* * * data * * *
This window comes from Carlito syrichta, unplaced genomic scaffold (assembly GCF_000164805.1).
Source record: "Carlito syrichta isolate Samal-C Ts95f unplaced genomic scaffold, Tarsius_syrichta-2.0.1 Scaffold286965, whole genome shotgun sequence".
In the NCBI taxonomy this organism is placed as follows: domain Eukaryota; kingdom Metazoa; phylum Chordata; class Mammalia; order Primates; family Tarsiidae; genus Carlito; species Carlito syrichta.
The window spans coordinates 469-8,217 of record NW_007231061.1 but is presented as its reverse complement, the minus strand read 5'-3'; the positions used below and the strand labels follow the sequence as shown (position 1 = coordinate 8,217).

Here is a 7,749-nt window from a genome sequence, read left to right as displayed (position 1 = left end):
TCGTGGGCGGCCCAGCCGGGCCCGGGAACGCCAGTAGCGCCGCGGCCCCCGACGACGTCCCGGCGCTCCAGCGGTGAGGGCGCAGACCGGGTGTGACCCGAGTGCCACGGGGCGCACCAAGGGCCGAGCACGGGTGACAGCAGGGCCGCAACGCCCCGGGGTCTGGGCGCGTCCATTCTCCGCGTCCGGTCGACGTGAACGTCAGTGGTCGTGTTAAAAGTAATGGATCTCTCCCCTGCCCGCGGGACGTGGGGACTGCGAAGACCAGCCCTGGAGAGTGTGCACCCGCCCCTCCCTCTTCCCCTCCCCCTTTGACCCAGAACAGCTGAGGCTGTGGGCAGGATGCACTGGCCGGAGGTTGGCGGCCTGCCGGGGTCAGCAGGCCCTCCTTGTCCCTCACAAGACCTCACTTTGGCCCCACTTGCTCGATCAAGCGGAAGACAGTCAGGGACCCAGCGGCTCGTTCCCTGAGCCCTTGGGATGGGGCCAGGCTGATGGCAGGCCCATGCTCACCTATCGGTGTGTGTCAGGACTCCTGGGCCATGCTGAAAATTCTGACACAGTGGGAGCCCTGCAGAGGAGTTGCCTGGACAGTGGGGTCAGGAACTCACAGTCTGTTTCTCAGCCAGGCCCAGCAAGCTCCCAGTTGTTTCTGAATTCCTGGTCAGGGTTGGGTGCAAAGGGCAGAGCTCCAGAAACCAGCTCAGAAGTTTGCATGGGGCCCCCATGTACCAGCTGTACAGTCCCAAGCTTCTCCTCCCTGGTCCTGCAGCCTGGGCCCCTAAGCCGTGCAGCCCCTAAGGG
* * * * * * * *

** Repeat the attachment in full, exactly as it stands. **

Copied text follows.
This window comes from Carlito syrichta, unplaced genomic scaffold (assembly GCF_000164805.1).
Source record: "Carlito syrichta isolate Samal-C Ts95f unplaced genomic scaffold, Tarsius_syrichta-2.0.1 Scaffold286965, whole genome shotgun sequence".
In the NCBI taxonomy this organism is placed as follows: domain Eukaryota; kingdom Metazoa; phylum Chordata; class Mammalia; order Primates; family Tarsiidae; genus Carlito; species Carlito syrichta.
The window spans coordinates 469-8,217 of record NW_007231061.1 but is presented as its reverse complement, the minus strand read 5'-3'; the positions used below and the strand labels follow the sequence as shown (position 1 = coordinate 8,217).

Here is a 7,749-nt window from a genome sequence, read left to right as displayed (position 1 = left end):
TCGTGGGCGGCCCAGCCGGGCCCGGGAACGCCAGTAGCGCCGCGGCCCCCGACGACGTCCCGGCGCTCCAGCGGTGAGGGCGCAGACCGGGTGTGACCCGAGTGCCACGGGGCGCACCAAGGGCCGAGCACGGGTGACAGCAGGGCCGCAACGCCCCGGGGTCTGGGCGCGTCCATTCTCCGCGTCCGGTCGACGTGAACGTCAGTGGTCGTGTTAAAAGTAATGGATCTCTCCCCTGCCCGCGGGACGTGGGGACTGCGAAGACCAGCCCTGGAGAGTGTGCACCCGCCCCTCCCTCTTCCCCTCCCCCTTTGACCCAGAACAGCTGAGGCTGTGGGCAGGATGCACTGGCCGGAGGTTGGCGGCCTGCCGGGGTCAGCAGGCCCTCCTTGTCCCTCACAAGACCTCACTTTGGCCCCACTTGCTCGATCAAGCGGAAGACAGTCAGGGACCCAGCGGCTCGTTCCCTGAGCCCTTGGGATGGGGCCAGGCTGATGGCAGGCCCATGCTCACCTATCGGTGTGTGTCAGGACTCCTGGGCCATGCTGAAAATTCTGACACAGTGGGAGCCCTGCAGAGGAGTTGCCTGGACAGTGGGGTCAGGAACTCACAGTCTGTTTCTCAGCCAGGCCCAGCAAGCTCCCAGTTGTTTCTGAATTCCTGGTCAGGGTTGGGTGCAAAGGGCAGAGCTCCAGAAACCAGCTCAGAAGTTTGCATGGGGCCCCCATGTACCAGCTGTACAGTCCCAAGCTTCTCCTCCCTGGTCCTGCAGCCTGGGCCCCTAAGCCGTGCAGCCCCTAAGGG